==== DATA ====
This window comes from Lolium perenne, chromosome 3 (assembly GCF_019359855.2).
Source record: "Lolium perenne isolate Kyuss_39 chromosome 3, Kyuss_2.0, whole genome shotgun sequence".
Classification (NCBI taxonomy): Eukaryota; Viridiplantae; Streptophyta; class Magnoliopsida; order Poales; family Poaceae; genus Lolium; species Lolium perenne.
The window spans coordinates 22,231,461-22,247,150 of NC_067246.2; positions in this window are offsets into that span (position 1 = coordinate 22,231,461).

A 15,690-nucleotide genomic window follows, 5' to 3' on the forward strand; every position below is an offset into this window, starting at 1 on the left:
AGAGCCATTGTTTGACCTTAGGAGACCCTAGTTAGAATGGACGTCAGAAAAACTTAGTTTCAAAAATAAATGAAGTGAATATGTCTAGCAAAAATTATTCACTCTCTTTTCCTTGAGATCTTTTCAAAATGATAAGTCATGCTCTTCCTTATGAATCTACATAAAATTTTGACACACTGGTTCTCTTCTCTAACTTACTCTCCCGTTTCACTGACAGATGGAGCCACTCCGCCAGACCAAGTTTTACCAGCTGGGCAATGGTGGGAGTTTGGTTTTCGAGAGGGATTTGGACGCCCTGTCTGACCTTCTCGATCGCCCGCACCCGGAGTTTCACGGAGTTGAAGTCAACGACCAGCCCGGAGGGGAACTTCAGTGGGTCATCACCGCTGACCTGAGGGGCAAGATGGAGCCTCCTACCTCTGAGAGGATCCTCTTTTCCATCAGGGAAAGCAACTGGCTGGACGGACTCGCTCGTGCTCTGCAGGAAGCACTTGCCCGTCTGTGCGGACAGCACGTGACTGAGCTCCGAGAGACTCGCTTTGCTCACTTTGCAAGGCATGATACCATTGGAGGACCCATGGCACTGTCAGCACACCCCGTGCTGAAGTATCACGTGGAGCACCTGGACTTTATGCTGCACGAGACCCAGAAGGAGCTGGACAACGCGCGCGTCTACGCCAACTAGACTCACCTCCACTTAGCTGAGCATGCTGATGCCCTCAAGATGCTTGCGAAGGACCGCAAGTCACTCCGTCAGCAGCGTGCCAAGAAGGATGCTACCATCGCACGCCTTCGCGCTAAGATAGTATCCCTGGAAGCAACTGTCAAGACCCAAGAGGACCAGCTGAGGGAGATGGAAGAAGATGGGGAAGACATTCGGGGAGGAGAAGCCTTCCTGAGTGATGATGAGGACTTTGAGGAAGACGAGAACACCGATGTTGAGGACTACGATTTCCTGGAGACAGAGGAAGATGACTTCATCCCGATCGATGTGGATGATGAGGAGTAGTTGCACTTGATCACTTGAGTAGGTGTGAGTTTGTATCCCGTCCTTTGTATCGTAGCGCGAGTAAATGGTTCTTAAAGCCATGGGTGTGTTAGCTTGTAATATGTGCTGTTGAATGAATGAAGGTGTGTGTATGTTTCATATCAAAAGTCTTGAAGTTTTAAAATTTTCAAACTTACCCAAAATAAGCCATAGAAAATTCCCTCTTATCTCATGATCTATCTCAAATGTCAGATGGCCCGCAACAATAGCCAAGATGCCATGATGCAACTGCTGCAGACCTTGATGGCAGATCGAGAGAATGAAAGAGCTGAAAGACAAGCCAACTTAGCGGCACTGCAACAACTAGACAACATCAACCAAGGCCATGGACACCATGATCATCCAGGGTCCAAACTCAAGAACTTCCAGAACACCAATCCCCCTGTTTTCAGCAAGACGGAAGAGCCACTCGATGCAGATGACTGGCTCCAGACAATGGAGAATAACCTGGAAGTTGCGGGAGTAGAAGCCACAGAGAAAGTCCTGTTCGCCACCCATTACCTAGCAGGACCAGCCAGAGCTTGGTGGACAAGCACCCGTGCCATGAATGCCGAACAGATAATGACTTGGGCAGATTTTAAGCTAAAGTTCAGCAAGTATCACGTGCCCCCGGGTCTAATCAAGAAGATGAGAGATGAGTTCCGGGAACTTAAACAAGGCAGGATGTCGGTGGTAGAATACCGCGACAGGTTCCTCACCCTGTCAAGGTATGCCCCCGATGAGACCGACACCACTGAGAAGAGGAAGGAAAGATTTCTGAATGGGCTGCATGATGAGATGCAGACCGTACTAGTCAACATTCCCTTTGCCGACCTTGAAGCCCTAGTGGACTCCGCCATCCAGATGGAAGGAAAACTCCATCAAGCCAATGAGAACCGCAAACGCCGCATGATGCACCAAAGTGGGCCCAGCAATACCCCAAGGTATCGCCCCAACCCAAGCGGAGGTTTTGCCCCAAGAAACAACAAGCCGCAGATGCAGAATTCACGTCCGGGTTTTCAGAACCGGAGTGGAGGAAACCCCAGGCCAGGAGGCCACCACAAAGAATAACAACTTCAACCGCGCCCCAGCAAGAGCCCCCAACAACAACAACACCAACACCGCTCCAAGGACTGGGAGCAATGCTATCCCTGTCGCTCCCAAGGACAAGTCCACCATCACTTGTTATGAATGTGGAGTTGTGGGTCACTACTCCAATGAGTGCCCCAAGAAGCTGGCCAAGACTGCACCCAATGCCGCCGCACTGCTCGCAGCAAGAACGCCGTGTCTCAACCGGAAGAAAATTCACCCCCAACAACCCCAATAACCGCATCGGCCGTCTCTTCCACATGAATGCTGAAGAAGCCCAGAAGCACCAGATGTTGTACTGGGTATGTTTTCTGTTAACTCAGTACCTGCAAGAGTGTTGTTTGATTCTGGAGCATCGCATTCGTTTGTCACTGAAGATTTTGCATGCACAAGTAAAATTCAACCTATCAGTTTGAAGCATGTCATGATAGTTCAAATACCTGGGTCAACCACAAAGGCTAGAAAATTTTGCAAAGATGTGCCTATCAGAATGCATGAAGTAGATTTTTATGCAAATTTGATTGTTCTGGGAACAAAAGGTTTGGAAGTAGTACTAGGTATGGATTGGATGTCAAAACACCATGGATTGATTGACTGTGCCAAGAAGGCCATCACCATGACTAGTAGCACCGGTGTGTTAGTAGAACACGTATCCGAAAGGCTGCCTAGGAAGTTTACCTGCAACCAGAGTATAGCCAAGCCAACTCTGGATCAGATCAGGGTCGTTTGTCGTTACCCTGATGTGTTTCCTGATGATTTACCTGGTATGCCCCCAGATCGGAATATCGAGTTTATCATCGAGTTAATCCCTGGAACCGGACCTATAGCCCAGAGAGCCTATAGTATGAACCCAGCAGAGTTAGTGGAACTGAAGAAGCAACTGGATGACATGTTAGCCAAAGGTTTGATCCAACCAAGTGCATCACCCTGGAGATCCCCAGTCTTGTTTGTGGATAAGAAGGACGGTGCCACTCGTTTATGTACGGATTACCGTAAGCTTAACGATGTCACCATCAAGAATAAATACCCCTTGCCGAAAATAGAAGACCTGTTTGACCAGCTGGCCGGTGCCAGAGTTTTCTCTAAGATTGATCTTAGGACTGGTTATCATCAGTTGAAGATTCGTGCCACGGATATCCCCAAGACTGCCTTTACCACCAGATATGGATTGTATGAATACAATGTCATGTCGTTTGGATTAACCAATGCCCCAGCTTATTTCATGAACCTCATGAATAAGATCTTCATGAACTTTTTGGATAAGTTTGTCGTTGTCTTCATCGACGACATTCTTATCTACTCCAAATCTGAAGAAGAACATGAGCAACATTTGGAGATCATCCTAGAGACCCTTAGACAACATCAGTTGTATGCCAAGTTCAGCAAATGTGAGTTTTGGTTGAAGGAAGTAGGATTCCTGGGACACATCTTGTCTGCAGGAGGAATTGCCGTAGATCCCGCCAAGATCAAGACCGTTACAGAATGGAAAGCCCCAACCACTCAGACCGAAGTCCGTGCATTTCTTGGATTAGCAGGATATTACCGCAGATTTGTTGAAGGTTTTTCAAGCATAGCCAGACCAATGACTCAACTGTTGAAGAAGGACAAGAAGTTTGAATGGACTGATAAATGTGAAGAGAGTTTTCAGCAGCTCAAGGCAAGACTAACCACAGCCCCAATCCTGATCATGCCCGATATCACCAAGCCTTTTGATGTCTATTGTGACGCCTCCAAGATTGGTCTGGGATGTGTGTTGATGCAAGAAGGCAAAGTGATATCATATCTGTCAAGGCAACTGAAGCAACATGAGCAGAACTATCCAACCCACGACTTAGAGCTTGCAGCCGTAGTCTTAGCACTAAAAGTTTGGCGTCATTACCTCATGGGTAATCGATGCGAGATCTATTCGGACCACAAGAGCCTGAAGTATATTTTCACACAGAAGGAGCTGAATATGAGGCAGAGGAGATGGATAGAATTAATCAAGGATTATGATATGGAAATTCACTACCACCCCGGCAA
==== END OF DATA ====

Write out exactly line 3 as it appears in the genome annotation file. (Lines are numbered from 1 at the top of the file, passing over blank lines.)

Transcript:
Classification (NCBI taxonomy): Eukaryota; Viridiplantae; Streptophyta; class Magnoliopsida; order Poales; family Poaceae; genus Lolium; species Lolium perenne.